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Gene selection and classification of microarray data using random forest

Overview of attention for article published in BMC Bioinformatics, January 2006
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About this Attention Score

  • In the top 25% of all research outputs scored by Altmetric
  • High Attention Score compared to outputs of the same age (93rd percentile)
  • High Attention Score compared to outputs of the same age and source (92nd percentile)

Mentioned by

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2 X users
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8 patents

Citations

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2159 Dimensions

Readers on

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1553 Mendeley
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23 CiteULike
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3 Connotea
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Title
Gene selection and classification of microarray data using random forest
Published in
BMC Bioinformatics, January 2006
DOI 10.1186/1471-2105-7-3
Pubmed ID
Authors

Ramón Díaz-Uriarte, Sara Alvarez de Andrés

Abstract

Selection of relevant genes for sample classification is a common task in most gene expression studies, where researchers try to identify the smallest possible set of genes that can still achieve good predictive performance (for instance, for future use with diagnostic purposes in clinical practice). Many gene selection approaches use univariate (gene-by-gene) rankings of gene relevance and arbitrary thresholds to select the number of genes, can only be applied to two-class problems, and use gene selection ranking criteria unrelated to the classification algorithm. In contrast, random forest is a classification algorithm well suited for microarray data: it shows excellent performance even when most predictive variables are noise, can be used when the number of variables is much larger than the number of observations and in problems involving more than two classes, and returns measures of variable importance. Thus, it is important to understand the performance of random forest with microarray data and its possible use for gene selection.

X Demographics

X Demographics

The data shown below were collected from the profiles of 2 X users who shared this research output. Click here to find out more about how the information was compiled.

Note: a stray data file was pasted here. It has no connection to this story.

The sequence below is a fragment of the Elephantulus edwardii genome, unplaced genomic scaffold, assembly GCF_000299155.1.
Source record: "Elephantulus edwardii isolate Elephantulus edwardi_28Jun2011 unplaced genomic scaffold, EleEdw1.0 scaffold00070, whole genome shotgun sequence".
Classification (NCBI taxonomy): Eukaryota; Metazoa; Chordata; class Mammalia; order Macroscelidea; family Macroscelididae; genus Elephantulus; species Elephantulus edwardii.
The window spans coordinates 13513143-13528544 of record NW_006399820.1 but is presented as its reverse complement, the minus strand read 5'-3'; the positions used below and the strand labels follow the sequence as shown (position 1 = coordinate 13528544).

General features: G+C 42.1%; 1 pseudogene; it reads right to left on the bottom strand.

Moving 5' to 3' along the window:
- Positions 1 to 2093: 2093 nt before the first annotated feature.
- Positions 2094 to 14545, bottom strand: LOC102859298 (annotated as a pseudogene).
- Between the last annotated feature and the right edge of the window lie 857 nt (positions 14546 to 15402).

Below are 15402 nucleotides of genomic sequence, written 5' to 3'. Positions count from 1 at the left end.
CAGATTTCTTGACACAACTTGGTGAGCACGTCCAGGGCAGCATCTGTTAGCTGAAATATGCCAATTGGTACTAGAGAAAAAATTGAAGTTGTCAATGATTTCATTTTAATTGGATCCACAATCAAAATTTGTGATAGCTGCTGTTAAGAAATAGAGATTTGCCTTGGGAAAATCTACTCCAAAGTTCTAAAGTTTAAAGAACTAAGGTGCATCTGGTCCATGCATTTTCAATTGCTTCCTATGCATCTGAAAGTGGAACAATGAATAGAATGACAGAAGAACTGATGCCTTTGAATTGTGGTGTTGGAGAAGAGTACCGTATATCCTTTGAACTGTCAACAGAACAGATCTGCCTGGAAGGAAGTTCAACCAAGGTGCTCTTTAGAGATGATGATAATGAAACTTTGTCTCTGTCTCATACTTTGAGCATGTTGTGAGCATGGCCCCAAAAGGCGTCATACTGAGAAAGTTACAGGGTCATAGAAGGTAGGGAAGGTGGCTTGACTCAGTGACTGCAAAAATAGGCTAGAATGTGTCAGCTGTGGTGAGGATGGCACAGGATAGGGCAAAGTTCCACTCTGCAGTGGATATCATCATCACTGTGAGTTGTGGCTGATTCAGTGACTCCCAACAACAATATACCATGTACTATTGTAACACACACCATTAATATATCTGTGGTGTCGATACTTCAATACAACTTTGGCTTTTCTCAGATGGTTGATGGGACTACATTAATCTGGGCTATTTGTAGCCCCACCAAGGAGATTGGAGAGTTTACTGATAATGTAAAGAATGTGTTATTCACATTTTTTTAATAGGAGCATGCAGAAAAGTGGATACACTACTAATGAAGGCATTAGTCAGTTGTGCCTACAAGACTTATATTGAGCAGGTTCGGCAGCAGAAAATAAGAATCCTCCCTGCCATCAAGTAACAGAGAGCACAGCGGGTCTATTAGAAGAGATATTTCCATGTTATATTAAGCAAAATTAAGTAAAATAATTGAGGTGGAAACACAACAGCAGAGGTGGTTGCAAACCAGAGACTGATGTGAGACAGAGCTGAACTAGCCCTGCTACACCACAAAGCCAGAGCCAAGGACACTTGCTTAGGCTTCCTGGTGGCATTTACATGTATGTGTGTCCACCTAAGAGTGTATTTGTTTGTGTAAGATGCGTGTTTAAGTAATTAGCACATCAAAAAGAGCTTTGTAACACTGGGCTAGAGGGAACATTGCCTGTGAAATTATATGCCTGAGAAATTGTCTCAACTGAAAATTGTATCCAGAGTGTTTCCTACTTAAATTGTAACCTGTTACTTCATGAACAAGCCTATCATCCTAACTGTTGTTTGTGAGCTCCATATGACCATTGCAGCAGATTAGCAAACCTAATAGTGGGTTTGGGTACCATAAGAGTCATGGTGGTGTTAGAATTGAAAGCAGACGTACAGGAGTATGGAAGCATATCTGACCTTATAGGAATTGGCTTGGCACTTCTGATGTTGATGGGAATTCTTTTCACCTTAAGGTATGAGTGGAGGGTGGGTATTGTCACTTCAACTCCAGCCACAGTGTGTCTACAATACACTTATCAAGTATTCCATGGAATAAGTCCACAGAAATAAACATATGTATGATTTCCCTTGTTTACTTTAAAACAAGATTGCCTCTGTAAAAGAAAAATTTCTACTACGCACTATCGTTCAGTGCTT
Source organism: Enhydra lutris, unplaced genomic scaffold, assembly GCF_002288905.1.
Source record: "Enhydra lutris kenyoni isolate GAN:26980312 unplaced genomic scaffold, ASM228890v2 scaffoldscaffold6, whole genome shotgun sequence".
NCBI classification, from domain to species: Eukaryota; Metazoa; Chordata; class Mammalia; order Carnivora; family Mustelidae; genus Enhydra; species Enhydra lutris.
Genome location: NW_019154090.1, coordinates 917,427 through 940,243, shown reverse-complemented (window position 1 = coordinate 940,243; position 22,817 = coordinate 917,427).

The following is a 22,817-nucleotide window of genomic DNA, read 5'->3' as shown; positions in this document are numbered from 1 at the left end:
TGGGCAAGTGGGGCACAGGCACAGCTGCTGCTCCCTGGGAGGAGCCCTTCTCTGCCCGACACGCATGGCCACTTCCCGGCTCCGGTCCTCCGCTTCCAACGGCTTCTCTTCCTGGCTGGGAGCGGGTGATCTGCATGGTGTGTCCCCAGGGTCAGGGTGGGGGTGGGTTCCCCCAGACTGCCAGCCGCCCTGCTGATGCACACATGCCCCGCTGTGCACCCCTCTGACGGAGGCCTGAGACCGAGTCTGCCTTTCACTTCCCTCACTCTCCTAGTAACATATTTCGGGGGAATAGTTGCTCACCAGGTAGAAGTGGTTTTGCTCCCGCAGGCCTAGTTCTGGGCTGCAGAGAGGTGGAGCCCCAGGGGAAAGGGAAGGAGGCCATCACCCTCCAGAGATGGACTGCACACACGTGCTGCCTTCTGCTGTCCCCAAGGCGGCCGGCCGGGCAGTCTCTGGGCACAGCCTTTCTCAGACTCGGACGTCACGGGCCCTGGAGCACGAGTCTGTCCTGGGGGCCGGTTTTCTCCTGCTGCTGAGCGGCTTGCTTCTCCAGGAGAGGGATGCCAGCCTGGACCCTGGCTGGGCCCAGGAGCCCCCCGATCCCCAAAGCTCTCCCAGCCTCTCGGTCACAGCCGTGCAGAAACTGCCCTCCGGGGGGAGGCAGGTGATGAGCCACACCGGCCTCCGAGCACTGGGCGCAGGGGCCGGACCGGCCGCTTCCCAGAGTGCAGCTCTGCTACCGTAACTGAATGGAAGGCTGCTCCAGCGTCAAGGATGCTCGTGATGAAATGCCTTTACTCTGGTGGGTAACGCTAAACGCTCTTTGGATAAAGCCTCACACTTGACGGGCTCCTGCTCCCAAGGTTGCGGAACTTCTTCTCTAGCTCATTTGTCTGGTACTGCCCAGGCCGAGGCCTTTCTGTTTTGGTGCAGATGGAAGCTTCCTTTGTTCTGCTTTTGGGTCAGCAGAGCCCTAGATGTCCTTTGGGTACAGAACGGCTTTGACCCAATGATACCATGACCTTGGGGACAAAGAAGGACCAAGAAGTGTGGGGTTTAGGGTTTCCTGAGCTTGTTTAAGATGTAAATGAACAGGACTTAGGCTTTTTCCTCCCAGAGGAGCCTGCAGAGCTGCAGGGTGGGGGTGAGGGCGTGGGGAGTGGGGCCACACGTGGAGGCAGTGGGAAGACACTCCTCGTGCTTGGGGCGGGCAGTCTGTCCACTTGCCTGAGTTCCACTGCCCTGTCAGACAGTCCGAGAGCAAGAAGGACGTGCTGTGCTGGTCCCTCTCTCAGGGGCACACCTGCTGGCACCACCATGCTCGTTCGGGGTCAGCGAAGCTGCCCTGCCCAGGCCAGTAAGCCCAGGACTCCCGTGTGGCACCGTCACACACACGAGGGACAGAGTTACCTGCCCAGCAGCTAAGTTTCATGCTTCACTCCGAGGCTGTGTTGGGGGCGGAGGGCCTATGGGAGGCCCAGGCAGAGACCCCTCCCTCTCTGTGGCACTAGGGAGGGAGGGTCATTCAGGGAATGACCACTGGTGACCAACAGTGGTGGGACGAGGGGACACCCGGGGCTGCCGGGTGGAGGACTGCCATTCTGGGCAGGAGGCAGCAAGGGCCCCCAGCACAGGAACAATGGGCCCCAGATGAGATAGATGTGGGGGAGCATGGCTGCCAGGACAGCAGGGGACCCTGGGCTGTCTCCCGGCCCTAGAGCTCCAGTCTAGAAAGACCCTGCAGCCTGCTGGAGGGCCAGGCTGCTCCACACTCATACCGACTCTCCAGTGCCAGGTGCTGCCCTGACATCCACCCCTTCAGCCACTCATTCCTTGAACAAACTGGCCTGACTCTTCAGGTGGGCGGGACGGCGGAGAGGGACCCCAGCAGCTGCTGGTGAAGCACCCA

Mendeley readers

Mendeley readers

The data shown below were compiled from readership statistics for 1,553 Mendeley readers of this research output. Click here to see the associated Mendeley record.

Geographical breakdown

Country Count As %
United States 24 2%
United Kingdom 8 <1%
Brazil 7 <1%
Australia 7 <1%
India 6 <1%
Spain 6 <1%
Canada 6 <1%
Germany 5 <1%
Italy 4 <1%
Other 31 2%
Unknown 1449 93%

Demographic breakdown

Readers by professional status Count As %
Student > Ph. D. Student 396 25%
Researcher 231 15%
Student > Master 218 14%
Student > Bachelor 104 7%
Student > Doctoral Student 78 5%
Other 250 16%
Unknown 276 18%
Readers by discipline Count As %
Computer Science 277 18%
Agricultural and Biological Sciences 257 17%
Engineering 128 8%
Biochemistry, Genetics and Molecular Biology 101 7%
Environmental Science 90 6%
Other 348 22%
Unknown 352 23%
Attention Score in Context

Attention Score in Context

This research output has an Altmetric Attention Score of 11. This is our high-level measure of the quality and quantity of online attention that it has received. This Attention Score, as well as the ranking and number of research outputs shown below, was calculated when the research output was last mentioned on 09 August 2022.
All research outputs
#3,232,422
of 26,017,215 outputs
Outputs from BMC Bioinformatics
#997
of 7,793 outputs
Outputs of similar age
#10,913
of 176,614 outputs
Outputs of similar age from BMC Bioinformatics
#2
of 41 outputs
Altmetric has tracked 26,017,215 research outputs across all sources so far. Compared to these this one has done well and is in the 87th percentile: it's in the top 25% of all research outputs ever tracked by Altmetric.
So far Altmetric has tracked 7,793 research outputs from this source. They typically receive a little more attention than average, with a mean Attention Score of 5.6. This one has done well, scoring higher than 86% of its peers.
Older research outputs will score higher simply because they've had more time to accumulate mentions. To account for age we can compare this Altmetric Attention Score to the 176,614 tracked outputs that were published within six weeks on either side of this one in any source. This one has done particularly well, scoring higher than 93% of its contemporaries.
We're also able to compare this research output to 41 others from the same source and published within six weeks on either side of this one. This one has done particularly well, scoring higher than 92% of its contemporaries.